Walking Pace & Rate Of Physical / Cognitive Aging

EnolaGaia

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#1
The latest results from the decades-long Dunedin Study (NZ longitudinal study) indicate a noteworthy correlation between a slower middle age walking pace and relative state of aging / physical decrepitude.
Study Spanning 40 Years Finds Odd Link Between Being a Slow Walker And Ageing Faster

Being a slow walker doesn't just signify you enjoy a leisurely stroll. According to new research, walking with a slow gait could be a symptom of significant deficits in physical and cognitive health.

New findings from a longitudinal study of just over 900 New Zealanders that began back in the 1970s has found that people in their 40s who walk with a slow gait are more likely to show signs of accelerated biological ageing and compromised brain integrity.

"The thing that's really striking is that this is in 45-year-old people, not the geriatric patients who are usually assessed with such measures," says biomedical researcher Line J.H. Rasmussen from Duke University.

Rasmussen and fellow researchers examined participants from the Dunedin Study, an exceptionally long longitudinal health study that began almost five decades ago with a cohort of over 1,000 three-year-olds.

In new research assessing the health of 904 of the remaining participants at the age of 45, the team found walking speed at mid-life seems to offer a unique window into life-long ageing processes that go back all the way to childhood.

"This study covered the period from the preschool years to midlife, and found that a slow walk is a problem sign decades before old age," says Duke psychologist and neuroscientist Terrie E. Moffitt.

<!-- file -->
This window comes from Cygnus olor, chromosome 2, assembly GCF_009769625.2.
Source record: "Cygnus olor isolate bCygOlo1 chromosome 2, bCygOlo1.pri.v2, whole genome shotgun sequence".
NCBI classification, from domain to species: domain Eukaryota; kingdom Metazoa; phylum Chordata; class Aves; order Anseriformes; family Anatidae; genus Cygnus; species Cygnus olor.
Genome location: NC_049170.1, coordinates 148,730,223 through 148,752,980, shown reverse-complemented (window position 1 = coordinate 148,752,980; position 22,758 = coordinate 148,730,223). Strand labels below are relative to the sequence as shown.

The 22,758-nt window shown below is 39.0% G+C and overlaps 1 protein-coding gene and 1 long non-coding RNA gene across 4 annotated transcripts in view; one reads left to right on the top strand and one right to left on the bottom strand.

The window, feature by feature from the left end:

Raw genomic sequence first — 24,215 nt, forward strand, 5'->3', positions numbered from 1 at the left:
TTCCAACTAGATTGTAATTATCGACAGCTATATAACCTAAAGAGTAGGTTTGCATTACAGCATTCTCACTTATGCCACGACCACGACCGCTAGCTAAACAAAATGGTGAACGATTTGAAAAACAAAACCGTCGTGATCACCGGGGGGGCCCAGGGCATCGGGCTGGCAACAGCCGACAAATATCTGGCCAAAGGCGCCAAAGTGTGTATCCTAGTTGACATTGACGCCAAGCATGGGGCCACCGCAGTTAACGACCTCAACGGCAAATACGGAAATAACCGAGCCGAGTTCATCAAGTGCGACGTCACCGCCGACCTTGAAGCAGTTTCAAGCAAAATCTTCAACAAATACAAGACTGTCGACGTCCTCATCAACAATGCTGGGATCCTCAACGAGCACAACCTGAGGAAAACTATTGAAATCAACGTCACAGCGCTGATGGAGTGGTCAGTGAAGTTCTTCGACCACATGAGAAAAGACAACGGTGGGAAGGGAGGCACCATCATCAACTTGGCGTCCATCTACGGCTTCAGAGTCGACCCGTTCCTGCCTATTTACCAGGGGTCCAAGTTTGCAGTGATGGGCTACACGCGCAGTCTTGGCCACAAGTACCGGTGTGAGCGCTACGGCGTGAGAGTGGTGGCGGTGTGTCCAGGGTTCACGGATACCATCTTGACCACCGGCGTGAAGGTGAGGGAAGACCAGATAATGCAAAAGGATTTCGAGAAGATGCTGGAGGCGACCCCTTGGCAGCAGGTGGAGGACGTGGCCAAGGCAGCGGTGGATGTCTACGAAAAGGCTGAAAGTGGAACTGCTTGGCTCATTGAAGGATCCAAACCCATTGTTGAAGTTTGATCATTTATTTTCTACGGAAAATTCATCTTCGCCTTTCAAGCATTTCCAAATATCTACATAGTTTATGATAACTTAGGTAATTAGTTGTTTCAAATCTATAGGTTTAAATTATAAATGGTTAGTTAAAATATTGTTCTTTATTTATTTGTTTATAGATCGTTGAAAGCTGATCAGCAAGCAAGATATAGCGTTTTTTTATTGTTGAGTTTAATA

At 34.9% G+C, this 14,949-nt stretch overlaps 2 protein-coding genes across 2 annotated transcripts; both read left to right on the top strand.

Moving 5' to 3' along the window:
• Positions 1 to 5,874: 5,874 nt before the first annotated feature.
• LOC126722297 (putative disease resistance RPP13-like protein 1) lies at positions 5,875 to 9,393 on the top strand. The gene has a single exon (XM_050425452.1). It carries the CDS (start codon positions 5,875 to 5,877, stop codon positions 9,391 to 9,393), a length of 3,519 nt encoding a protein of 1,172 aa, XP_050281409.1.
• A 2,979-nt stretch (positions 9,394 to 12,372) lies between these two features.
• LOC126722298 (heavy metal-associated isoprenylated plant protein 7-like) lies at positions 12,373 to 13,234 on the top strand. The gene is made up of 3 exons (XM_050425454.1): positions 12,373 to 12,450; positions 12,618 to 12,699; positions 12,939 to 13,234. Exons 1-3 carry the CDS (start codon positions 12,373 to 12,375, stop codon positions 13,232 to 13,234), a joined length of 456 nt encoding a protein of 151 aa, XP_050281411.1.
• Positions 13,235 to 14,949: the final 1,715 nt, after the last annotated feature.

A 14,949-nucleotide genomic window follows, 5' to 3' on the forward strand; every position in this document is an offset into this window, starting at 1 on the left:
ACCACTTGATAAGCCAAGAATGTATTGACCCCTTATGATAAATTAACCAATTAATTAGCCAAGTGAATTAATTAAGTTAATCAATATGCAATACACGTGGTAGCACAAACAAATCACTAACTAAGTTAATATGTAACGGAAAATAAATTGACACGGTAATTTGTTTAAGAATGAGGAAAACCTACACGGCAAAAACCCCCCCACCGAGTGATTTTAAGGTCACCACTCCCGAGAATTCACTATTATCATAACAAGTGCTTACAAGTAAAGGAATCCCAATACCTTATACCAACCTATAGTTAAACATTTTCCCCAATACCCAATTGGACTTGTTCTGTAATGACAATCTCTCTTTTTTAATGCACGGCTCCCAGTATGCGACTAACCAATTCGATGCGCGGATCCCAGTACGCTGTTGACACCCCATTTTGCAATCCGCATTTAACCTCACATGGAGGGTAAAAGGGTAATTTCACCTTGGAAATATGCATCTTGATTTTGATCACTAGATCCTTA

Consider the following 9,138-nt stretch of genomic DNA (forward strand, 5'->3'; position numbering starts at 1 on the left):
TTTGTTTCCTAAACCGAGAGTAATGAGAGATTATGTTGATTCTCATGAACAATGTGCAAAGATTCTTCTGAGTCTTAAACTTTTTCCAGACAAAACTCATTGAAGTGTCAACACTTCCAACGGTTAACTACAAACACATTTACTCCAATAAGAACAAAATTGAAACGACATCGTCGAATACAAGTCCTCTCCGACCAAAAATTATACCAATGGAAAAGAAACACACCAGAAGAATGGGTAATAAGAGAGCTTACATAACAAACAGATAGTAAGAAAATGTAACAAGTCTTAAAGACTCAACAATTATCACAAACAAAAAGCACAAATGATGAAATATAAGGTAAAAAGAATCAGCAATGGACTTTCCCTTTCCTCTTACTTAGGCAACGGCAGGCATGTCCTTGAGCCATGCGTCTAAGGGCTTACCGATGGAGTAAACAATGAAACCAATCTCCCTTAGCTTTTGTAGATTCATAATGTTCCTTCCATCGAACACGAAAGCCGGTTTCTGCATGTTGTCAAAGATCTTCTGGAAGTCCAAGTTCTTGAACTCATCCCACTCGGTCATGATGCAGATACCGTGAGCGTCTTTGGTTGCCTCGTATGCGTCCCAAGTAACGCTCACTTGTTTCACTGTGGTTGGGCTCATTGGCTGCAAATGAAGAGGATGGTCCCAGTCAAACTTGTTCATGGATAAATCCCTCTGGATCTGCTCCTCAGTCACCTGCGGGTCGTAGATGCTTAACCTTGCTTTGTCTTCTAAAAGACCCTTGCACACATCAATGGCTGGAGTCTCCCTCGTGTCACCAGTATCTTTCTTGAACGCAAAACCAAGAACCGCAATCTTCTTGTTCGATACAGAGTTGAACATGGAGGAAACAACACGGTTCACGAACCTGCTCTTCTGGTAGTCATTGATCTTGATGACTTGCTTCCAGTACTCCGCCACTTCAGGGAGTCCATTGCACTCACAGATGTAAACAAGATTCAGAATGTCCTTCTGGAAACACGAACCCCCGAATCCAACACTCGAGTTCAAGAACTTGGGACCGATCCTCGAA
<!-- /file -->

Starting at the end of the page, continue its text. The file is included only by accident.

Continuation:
In the study, the 45-year-old participants that had their walking speed measured were assessed on a number of measures of everyday physical function. They were also assessed for signs of accelerated ageing – encompassing 19 different biomarkers ranging from blood pressure to dental health – and had their brains scanned via MRI.
Historical data from the longitudinal study were also considered, such as measures of neurocognitive ability based on tests conducted since the participants were children.

The results are an eye-opener, revealing that a slower walking speed in your mid–40s is associated with poor physical function and accelerated ageing – indicated by "more rapid deterioration of multiple organ systems" (based on the biomarker readings) and aligning with a separate visual analysis of participants' facial ages conducted by a panel.

Additionally, slow gait at mid-life was associated with poorer neurocognitive functioning – and not just at the time of testing. ...
FULL STORY: https://www.sciencealert.com/there-...between-being-a-slow-walker-and-ageing-faster
 

EnolaGaia

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#2
Here's a commentary on the reported research findings and their implications ...

Gait Speed Reveals Clues to Lifelong Health

... Why are these findings important for practice, research, and health policy? First, although gait speed has become a widely accepted indicator of health risk in late life, including risk of hospitalization, disability, dementia, and mortality, its application earlier in adulthood is less clear. The study by Rasmussen et al confirms that a subset of persons in their 40s already show indicators of future health challenges and are already aging more quickly than their peers. Furthermore, this study suggests that unknown factors that had already affected 3-year-old children also influenced their health and function 40 years later. As stated by Rasmussen et al, “Gait speed at midlife may be a summary index of lifelong aging with possible origins in childhood central nervous system deficits.”
FULL COMMENTARY: https://jamanetwork.com/journals/jamanetworkopen/fullarticle/2752811
 

Yithian

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#3
For a long time, one of the popularly cited tests for physical and mental ageing was whether you could still stand on one leg (barefoot) without too much ado.

No idea how much the ability tends to prove.

And it rather presumes that you aren't one of those people who never really could manage it properly when young!
 

INT21

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#4
Just looked at the link.

It gives a mean walking speed of 1.16 Metre/Second.

Which equates to 1.176 kilometre per hour.

Seems very slow to me.

My average speed is still four and a half mile per hour. = 7.2 Km/Hr. (correct if the sums are wrong)